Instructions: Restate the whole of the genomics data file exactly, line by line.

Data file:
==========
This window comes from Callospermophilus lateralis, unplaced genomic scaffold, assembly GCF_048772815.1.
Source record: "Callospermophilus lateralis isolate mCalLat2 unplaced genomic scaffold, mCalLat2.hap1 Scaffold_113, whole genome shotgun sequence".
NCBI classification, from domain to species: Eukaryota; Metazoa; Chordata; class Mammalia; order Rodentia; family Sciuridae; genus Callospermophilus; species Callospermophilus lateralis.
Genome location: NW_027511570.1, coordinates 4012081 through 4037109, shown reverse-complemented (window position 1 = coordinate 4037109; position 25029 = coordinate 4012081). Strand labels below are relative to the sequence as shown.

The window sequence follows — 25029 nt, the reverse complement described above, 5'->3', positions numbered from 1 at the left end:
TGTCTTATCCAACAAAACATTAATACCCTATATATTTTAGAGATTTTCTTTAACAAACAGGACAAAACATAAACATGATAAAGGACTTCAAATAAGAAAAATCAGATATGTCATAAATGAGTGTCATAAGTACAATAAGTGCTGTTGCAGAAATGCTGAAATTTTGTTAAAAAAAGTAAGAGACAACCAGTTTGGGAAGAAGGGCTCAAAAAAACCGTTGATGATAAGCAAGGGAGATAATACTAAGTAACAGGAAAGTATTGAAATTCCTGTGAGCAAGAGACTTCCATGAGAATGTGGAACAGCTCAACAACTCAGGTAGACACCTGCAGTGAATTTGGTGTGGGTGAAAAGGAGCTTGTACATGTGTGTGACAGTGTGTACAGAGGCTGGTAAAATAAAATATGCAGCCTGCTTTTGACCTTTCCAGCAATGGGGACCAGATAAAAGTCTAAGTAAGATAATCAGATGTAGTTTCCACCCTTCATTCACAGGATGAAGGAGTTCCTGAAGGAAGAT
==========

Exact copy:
This window comes from Callospermophilus lateralis, unplaced genomic scaffold, assembly GCF_048772815.1.
Source record: "Callospermophilus lateralis isolate mCalLat2 unplaced genomic scaffold, mCalLat2.hap1 Scaffold_113, whole genome shotgun sequence".
NCBI classification, from domain to species: Eukaryota; Metazoa; Chordata; class Mammalia; order Rodentia; family Sciuridae; genus Callospermophilus; species Callospermophilus lateralis.
Genome location: NW_027511570.1, coordinates 4012081 through 4037109, shown reverse-complemented (window position 1 = coordinate 4037109; position 25029 = coordinate 4012081). Strand labels below are relative to the sequence as shown.

The window sequence follows — 25029 nt, the reverse complement described above, 5'->3', positions numbered from 1 at the left end:
TGTCTTATCCAACAAAACATTAATACCCTATATATTTTAGAGATTTTCTTTAACAAACAGGACAAAACATAAACATGATAAAGGACTTCAAATAAGAAAAATCAGATATGTCATAAATGAGTGTCATAAGTACAATAAGTGCTGTTGCAGAAATGCTGAAATTTTGTTAAAAAAAGTAAGAGACAACCAGTTTGGGAAGAAGGGCTCAAAAAAACCGTTGATGATAAGCAAGGGAGATAATACTAAGTAACAGGAAAGTATTGAAATTCCTGTGAGCAAGAGACTTCCATGAGAATGTGGAACAGCTCAACAACTCAGGTAGACACCTGCAGTGAATTTGGTGTGGGTGAAAAGGAGCTTGTACATGTGTGTGACAGTGTGTACAGAGGCTGGTAAAATAAAATATGCAGCCTGCTTTTGACCTTTCCAGCAATGGGGACCAGATAAAAGTCTAAGTAAGATAATCAGATGTAGTTTCCACCCTTCATTCACAGGATGAAGGAGTTCCTGAAGGAAGAT